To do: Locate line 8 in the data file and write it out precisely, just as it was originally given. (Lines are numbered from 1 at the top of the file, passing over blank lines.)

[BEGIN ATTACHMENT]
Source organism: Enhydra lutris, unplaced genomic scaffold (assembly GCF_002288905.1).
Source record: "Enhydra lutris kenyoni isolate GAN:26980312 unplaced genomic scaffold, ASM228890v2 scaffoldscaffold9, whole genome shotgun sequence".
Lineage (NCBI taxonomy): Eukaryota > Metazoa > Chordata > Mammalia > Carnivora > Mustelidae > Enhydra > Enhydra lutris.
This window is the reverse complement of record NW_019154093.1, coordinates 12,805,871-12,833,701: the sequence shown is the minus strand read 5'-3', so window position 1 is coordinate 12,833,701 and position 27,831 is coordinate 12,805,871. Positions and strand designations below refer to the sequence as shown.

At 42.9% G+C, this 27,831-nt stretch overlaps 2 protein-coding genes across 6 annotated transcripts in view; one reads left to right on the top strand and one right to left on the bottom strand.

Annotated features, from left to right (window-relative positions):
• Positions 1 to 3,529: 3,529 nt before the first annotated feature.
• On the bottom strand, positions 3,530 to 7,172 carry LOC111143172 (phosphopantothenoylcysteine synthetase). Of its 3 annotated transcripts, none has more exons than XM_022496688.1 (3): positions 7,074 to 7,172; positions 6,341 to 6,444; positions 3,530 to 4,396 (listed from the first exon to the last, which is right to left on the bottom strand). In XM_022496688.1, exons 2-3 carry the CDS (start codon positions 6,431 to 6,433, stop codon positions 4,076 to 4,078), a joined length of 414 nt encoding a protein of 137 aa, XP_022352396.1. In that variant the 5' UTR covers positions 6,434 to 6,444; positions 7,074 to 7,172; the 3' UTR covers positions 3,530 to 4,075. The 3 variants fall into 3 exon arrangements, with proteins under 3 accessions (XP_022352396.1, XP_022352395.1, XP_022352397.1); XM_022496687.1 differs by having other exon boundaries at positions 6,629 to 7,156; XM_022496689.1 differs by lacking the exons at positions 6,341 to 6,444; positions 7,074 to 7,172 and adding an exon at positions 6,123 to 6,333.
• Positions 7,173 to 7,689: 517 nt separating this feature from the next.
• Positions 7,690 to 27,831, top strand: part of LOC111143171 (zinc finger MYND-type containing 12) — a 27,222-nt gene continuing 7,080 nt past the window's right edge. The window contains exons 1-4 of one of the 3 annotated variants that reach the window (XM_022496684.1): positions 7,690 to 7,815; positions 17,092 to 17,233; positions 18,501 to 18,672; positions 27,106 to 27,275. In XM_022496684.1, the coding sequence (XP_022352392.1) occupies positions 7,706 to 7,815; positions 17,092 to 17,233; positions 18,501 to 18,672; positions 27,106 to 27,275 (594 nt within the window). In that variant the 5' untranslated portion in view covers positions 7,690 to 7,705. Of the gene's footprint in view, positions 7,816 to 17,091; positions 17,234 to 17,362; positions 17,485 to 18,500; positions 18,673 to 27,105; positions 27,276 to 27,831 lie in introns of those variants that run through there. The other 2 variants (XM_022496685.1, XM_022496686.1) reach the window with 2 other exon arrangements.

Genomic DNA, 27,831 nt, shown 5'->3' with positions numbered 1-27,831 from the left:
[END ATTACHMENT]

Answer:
• On the bottom strand, positions 3,530 to 7,172 carry LOC111143172 (phosphopantothenoylcysteine synthetase). Of its 3 annotated transcripts, none has more exons than XM_022496688.1 (3): positions 7,074 to 7,172; positions 6,341 to 6,444; positions 3,530 to 4,396 (listed from the first exon to the last, which is right to left on the bottom strand). In XM_022496688.1, exons 2-3 carry the CDS (start codon positions 6,431 to 6,433, stop codon positions 4,076 to 4,078), a joined length of 414 nt encoding a protein of 137 aa, XP_022352396.1. In that variant the 5' UTR covers positions 6,434 to 6,444; positions 7,074 to 7,172; the 3' UTR covers positions 3,530 to 4,075. The 3 variants fall into 3 exon arrangements, with proteins under 3 accessions (XP_022352396.1, XP_022352395.1, XP_022352397.1); XM_022496687.1 differs by having other exon boundaries at positions 6,629 to 7,156; XM_022496689.1 differs by lacking the exons at positions 6,341 to 6,444; positions 7,074 to 7,172 and adding an exon at positions 6,123 to 6,333.